The fishing fleet of West Pakistan consists of about 5,500 boats, including trawlers, launches, sailing boats and a few row boats. Average yearly catch on the Sind and Mekran coast is about 8,000 tons. Local consumption is very little and the prawns are exported to several countries. Frozen prawns are much in demand, and the main bulk goes to U.S.A. Dried and canned prawns are also exported.
West Pakistan, at present, has about 21 fish processing plants, but due to insufficient landing all the plants are not in operation. It is estimated that the maximum utilization is only 30 percent of the capacity.
The reason for this dearth in catches is probably due to inadequate knowledge about the prawns. The local fishermen are unaware of the breeding grounds and know very little about the migration of these shrimps.
Since prawns and shrimps play an important role in the economy of our country it is necessary to gain further knowledge about them. While measures are being taken to introduce modern methods for fishing, equal importance should be given to the preservation of stocks.
Cheung, T.S., 1960 A key to the identification of Hong Kong Penaeid prawns with comments on points of systematic interest. Hong Kong Univ.Fish.J., 3:61–9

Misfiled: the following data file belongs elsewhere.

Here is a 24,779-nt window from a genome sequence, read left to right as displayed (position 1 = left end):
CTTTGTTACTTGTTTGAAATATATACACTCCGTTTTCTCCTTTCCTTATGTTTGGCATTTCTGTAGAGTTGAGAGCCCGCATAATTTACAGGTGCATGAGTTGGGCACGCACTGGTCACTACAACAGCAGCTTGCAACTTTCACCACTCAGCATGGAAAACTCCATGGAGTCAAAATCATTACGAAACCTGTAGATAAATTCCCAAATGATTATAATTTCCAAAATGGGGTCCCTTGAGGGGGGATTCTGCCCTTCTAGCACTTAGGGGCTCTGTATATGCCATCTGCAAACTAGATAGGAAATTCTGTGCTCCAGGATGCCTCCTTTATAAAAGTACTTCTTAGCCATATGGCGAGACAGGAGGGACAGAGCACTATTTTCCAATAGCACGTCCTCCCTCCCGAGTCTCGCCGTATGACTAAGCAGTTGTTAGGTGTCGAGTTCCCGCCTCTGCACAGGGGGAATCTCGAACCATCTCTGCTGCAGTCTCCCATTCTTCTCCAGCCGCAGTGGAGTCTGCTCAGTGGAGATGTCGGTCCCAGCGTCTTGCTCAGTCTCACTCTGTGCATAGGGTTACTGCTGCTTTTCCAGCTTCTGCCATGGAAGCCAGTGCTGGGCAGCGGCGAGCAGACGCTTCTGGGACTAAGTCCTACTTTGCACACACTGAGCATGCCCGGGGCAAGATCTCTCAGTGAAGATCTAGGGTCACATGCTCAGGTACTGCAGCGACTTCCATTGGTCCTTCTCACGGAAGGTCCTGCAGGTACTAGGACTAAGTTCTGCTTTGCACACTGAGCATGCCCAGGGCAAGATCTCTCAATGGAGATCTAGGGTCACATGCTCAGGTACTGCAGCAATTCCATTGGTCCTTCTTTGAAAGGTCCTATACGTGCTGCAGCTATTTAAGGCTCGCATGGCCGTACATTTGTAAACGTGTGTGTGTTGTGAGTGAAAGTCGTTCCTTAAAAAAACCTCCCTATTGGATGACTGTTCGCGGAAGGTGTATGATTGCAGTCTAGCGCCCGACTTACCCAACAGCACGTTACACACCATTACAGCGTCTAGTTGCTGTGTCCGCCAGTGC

Kubo, I., 1949 Studies on the penaeids of Japanese and its adjacent waters. J.Tokyo Coll. Fish., 36(1):1–467
Racek, A.A., 1955 Littoral Penaeinae from New South Wales and adjacent Queensland waters. Aust.J.mar.Freshwat.Res., 6(2):209–41
Racek, A.E. and W. Dall, 1965 Littoral Penaeinae (Crustacea Decapoda) from Northern Australia, New Guinea, and adjacent waters. Verh.K.ned.Akad.Wet.(B), 56(3):1–119
Tirmizi, N.M., 1958 A study of some developmental stages of the thelycum and its relation to the spermatophores in the prawn Penaeus japonicus Bate. Proc.zool.Soc. Lond., 131(2):231–44
Tirmizi, N.M., 1962 A new record for Metapenaeus stebbingi Nobili, from Pakistan. Crustaceana, 4(2):103–6
I am grateful to Dr. Rahimullah Qureshi of the Central Fisheries Department for sending samples from commercial catches. I am also much obliged to Mr. A.R. Tarique of the Pakistan Fisheries Ltd. for helping in getting the necessary material and also for supplying information regarding prawn fisheries in Pakistan. I wish to take this opportunity to thank Miss Quddosi Bashir for assisting me in this work.